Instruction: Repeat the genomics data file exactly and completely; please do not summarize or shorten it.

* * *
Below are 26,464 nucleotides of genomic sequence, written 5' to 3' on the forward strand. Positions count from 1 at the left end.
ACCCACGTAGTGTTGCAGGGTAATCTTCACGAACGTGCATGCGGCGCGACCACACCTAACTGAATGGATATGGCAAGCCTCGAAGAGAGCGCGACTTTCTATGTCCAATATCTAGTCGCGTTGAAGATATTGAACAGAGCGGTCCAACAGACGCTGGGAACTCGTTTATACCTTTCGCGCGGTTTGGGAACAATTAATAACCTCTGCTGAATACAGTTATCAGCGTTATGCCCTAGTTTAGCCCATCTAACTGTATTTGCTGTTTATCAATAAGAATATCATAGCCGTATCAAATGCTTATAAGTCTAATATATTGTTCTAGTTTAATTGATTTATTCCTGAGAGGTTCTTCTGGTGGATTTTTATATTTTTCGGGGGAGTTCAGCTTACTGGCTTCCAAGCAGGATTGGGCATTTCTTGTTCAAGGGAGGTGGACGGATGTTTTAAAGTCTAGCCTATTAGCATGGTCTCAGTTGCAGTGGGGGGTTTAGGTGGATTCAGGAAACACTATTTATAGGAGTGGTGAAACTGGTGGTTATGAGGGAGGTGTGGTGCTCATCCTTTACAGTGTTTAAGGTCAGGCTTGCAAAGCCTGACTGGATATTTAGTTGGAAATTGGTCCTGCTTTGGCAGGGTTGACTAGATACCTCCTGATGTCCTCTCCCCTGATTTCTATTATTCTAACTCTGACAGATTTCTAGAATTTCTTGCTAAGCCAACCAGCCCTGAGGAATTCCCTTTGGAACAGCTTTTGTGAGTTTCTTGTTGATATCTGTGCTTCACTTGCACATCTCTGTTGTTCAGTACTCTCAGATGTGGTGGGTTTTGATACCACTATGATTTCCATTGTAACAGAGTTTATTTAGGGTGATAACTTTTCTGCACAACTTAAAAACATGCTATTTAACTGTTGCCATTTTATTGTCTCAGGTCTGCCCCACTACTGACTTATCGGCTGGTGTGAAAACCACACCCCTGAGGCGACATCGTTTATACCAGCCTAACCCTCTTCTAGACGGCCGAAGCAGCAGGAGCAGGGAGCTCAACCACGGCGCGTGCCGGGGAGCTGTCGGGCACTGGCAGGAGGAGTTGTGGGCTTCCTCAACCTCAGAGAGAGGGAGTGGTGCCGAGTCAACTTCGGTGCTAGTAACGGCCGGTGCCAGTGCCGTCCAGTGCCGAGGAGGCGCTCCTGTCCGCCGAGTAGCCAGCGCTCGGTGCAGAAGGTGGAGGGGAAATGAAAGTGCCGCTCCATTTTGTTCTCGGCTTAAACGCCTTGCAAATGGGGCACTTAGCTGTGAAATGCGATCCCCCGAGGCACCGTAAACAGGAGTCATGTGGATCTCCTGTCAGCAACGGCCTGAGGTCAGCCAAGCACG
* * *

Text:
Below are 26,464 nucleotides of genomic sequence, written 5' to 3' on the forward strand. Positions count from 1 at the left end.
ACCCACGTAGTGTTGCAGGGTAATCTTCACGAACGTGCATGCGGCGCGACCACACCTAACTGAATGGATATGGCAAGCCTCGAAGAGAGCGCGACTTTCTATGTCCAATATCTAGTCGCGTTGAAGATATTGAACAGAGCGGTCCAACAGACGCTGGGAACTCGTTTATACCTTTCGCGCGGTTTGGGAACAATTAATAACCTCTGCTGAATACAGTTATCAGCGTTATGCCCTAGTTTAGCCCATCTAACTGTATTTGCTGTTTATCAATAAGAATATCATAGCCGTATCAAATGCTTATAAGTCTAATATATTGTTCTAGTTTAATTGATTTATTCCTGAGAGGTTCTTCTGGTGGATTTTTATATTTTTCGGGGGAGTTCAGCTTACTGGCTTCCAAGCAGGATTGGGCATTTCTTGTTCAAGGGAGGTGGACGGATGTTTTAAAGTCTAGCCTATTAGCATGGTCTCAGTTGCAGTGGGGGGTTTAGGTGGATTCAGGAAACACTATTTATAGGAGTGGTGAAACTGGTGGTTATGAGGGAGGTGTGGTGCTCATCCTTTACAGTGTTTAAGGTCAGGCTTGCAAAGCCTGACTGGATATTTAGTTGGAAATTGGTCCTGCTTTGGCAGGGTTGACTAGATACCTCCTGATGTCCTCTCCCCTGATTTCTATTATTCTAACTCTGACAGATTTCTAGAATTTCTTGCTAAGCCAACCAGCCCTGAGGAATTCCCTTTGGAACAGCTTTTGTGAGTTTCTTGTTGATATCTGTGCTTCACTTGCACATCTCTGTTGTTCAGTACTCTCAGATGTGGTGGGTTTTGATACCACTATGATTTCCATTGTAACAGAGTTTATTTAGGGTGATAACTTTTCTGCACAACTTAAAAACATGCTATTTAACTGTTGCCATTTTATTGTCTCAGGTCTGCCCCACTACTGACTTATCGGCTGGTGTGAAAACCACACCCCTGAGGCGACATCGTTTATACCAGCCTAACCCTCTTCTAGACGGCCGAAGCAGCAGGAGCAGGGAGCTCAACCACGGCGCGTGCCGGGGAGCTGTCGGGCACTGGCAGGAGGAGTTGTGGGCTTCCTCAACCTCAGAGAGAGGGAGTGGTGCCGAGTCAACTTCGGTGCTAGTAACGGCCGGTGCCAGTGCCGTCCAGTGCCGAGGAGGCGCTCCTGTCCGCCGAGTAGCCAGCGCTCGGTGCAGAAGGTGGAGGGGAAATGAAAGTGCCGCTCCATTTTGTTCTCGGCTTAAACGCCTTGCAAATGGGGCACTTAGCTGTGAAATGCGATCCCCCGAGGCACCGTAAACAGGAGTCATGTGGATCTCCTGTCAGCAACGGCCTGAGGTCAGCCAAGCACG